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Playing by the rules in the game of love

By Li Jing (China Daily)
Updated: 2010-07-02 08:24
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Playing by the rules in the game of love
Female contestants appear on the popular dating show If You Are the One, produced by Jiangsu TV, in this late June file photo. [China Daily] 

 Fans of the popular dating show If You Are the One (Fei Cheng Wu Rao) will have noticed some big changes in the format when it aired last weekend.

Gone were the usual barbs from female contestants aimed at the men attempting to win their affection. There was also far less talk about people's wealth and family background.

Instead, the hosts highlighted the contestants' volunteer work and positive attitudes toward life and love. Producers at Jiangsu TV, which broadcasts the show by satellite, also introduced a counselor named Huang Han, a psychology professor at the provincial Party school, to give relationship advice.

Although a huge departure for a show known for its controversial and at times confrontational style, the changes came as little surprise following the notice last month from the State Administration of Radio, Film and Television (SARFT) that banned "fake participants, morally provoking hosts and comments that allude to sex" in television dating shows.

The new rules sent shockwaves through the industry. Producers at Zhejiang TV even opted to cancel their matchmaking show, Run For Love (Wei Ai Xiang Qian Chong), which aired for the last time on June 15.

Liu Yuan, marketing director of the editor's office at Jiangsu TV, refused to talk about the changes when contacted by China Daily and would not reveal any future plans for the show.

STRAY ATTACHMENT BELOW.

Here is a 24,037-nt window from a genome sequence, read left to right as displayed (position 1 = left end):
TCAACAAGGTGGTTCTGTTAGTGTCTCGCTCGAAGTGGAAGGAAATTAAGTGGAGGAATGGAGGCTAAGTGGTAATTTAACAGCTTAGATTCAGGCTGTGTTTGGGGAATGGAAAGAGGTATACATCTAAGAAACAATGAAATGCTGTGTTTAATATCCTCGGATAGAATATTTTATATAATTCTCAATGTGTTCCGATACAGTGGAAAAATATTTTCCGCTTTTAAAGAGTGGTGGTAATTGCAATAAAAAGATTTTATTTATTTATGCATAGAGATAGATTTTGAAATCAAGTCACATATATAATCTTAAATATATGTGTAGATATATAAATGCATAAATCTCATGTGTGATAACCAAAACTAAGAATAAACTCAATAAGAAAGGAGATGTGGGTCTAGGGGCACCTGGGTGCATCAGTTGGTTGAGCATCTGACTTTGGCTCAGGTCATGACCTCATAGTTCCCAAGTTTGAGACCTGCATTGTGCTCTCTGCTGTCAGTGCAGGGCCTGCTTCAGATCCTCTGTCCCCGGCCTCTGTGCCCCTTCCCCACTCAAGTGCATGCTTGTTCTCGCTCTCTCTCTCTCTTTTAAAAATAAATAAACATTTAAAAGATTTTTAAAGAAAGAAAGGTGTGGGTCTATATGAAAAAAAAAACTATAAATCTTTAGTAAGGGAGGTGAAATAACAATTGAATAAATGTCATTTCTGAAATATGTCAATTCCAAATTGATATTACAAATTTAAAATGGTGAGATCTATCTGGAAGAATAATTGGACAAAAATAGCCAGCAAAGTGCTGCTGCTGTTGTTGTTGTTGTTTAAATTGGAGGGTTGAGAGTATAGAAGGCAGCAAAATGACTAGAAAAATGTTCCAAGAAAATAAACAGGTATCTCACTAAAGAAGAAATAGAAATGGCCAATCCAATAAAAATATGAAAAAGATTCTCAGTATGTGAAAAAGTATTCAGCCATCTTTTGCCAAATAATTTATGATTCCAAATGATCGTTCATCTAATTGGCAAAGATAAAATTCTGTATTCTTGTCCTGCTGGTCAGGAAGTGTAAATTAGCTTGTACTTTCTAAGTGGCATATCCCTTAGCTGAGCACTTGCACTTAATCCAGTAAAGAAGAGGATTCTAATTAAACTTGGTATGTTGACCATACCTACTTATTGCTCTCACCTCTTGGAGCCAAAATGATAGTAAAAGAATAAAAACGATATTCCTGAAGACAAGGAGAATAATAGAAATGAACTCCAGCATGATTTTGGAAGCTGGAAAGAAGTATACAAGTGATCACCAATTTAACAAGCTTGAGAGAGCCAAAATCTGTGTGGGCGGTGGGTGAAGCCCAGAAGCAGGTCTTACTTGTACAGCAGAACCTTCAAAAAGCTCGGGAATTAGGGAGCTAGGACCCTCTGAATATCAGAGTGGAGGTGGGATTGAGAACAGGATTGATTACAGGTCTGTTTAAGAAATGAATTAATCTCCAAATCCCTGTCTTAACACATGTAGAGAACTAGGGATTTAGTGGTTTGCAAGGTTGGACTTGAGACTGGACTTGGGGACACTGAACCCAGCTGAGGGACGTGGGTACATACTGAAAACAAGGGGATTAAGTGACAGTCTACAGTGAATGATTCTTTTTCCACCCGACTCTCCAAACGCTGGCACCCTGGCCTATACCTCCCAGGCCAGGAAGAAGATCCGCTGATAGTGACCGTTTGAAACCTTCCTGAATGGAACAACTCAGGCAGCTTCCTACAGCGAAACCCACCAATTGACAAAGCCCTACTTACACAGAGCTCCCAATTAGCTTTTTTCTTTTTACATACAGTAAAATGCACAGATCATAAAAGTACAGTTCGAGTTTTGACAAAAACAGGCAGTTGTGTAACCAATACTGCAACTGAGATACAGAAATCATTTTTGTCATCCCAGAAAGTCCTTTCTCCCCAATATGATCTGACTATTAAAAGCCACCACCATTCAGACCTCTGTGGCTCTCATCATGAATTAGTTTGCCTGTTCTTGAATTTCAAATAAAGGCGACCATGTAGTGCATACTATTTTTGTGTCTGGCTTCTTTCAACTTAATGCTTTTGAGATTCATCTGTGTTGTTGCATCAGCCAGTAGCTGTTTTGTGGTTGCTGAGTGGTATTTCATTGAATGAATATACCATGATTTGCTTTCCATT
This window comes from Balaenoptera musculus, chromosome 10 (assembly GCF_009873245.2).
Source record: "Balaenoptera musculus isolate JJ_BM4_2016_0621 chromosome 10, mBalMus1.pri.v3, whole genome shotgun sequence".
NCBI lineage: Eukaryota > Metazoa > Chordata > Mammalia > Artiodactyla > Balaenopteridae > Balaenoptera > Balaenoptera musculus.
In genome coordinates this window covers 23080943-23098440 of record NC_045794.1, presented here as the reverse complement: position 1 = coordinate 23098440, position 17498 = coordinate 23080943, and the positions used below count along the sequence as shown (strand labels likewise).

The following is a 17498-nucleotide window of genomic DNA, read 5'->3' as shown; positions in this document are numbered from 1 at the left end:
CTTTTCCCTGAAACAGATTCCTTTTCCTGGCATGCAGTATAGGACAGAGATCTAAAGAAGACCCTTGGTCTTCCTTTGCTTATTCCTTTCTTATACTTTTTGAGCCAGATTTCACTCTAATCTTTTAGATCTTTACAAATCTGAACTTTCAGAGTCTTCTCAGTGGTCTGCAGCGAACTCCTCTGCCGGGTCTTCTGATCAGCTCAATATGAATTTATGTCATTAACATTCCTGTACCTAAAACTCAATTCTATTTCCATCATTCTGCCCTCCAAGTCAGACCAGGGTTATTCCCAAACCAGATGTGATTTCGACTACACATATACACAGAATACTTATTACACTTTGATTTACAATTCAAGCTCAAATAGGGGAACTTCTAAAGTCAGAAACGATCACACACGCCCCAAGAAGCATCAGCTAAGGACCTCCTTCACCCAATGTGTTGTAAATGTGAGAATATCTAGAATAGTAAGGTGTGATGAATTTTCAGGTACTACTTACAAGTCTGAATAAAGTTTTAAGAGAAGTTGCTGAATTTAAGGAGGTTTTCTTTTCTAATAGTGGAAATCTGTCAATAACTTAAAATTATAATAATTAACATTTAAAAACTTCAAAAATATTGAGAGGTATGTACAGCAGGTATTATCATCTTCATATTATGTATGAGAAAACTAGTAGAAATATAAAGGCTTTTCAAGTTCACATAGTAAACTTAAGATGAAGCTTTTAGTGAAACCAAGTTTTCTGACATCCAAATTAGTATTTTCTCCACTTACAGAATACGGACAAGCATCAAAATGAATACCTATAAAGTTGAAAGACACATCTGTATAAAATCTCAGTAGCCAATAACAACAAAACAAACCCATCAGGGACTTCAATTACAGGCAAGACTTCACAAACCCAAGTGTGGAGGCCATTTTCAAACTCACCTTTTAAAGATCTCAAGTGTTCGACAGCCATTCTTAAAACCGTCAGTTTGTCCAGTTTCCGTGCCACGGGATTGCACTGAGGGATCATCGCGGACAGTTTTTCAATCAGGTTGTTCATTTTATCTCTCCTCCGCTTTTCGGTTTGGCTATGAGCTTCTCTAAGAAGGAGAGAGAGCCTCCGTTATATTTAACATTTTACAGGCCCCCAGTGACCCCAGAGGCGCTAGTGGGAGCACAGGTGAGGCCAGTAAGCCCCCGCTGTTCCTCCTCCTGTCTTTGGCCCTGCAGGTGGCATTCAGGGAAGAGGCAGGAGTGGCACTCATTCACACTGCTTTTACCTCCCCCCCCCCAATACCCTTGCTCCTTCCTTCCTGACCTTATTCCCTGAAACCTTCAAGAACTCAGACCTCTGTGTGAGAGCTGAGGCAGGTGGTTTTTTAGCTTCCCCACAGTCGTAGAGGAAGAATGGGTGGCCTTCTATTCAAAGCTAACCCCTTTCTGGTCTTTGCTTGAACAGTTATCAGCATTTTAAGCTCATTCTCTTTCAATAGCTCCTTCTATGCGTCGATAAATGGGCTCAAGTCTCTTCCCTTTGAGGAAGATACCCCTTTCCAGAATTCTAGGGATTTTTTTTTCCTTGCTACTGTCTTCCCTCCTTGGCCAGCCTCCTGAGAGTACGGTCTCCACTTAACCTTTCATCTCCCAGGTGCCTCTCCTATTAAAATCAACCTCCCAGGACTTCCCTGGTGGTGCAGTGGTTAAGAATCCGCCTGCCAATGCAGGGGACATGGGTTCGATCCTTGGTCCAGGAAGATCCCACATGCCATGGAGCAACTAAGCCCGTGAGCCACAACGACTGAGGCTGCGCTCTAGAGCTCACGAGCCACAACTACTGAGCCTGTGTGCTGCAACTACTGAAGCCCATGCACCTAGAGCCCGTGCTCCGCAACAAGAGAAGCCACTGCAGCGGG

Some media analysts and viewers hailed the changes as a "positive step" in dealing with a growing trend of sensationalism on television, with channels cranking up the controversy in the chase for ratings and better advertising revenue.

Playing by the rules in the game of love
Jiangsu TV's popular dating show, If You Are the One, is filmed in front of an audience at the channel's studios in Nanjing. Producers have revamped the show's style following orders from China's radio, film and TV authorities. [China Daily]

"The (recent) episodes of If You Are the One prove that dating shows can be entertaining and mainstream at the same time," said Zheng Baowei, director of Renmin University of China's research center of journalism and social development.

However, the mood among the Chinese blogosphere seems to be largely one of disappointment, with some arguing that the move has resulted in the shows losing their allure.

"I didn't like the episodes (on Saturday and Sunday)," reads one of the many comments left by netizens on Baidu Post, a popular Internet forum. "The girls are not as stylish or good-looking as before, and the comments are not as sharp. It has become a little boring."

Since If You Are the One and Hunan TV's Take Me Out (Wo Men Yuehui Ba) hit the airwaves in January this year, they have raked in fans by the millions and swept the prime-time ratings.

According to Beijing-based CSM Media Research, the audience share for If You Are the One increased from about 1 percent in its first month to a peak of 4.2 percent in May. The average share for the first 22 episodes was 2.3 percent.

"For the average television program in China, getting just a 1-percent audience share is already pretty good," said professor Hu Zhifeng at Communication University of China.

With high ratings comes high advertising revenue and Jiangsu TV hiked the cost of 15-second commercial spots during the show by 50 percent in May to 115,500 yuan ($17,000).

The success, say analysts, was mainly due to a combination of highly attractive female contestants and the blunt, sometimes offensive comments they make.

Playing by the rules in the game of love

Qian Wei, 26, who works in the media, said she is an avid viewer of dating shows but used to prefer If You Are the One for its flashpoints. "The rules are almost the same (for all of the shows) but it is the conflicts that make it exciting," she said. "After all, such blunt confrontation between men and women is rare on television, and even in real life.

The format is simple. In every episode of If You Are the One, a panel of 24 women "looking for love" grills a man on his life and aspirations. If a woman likes him, they get to go on a date. Although slightly different, each matchmaking show follows the same theme.

However, as many questions before the SARFT ban were about a man's wealth and family background, contestants have been regularly dubbed "materialist gold diggers" by Chinese media commentators and netizens.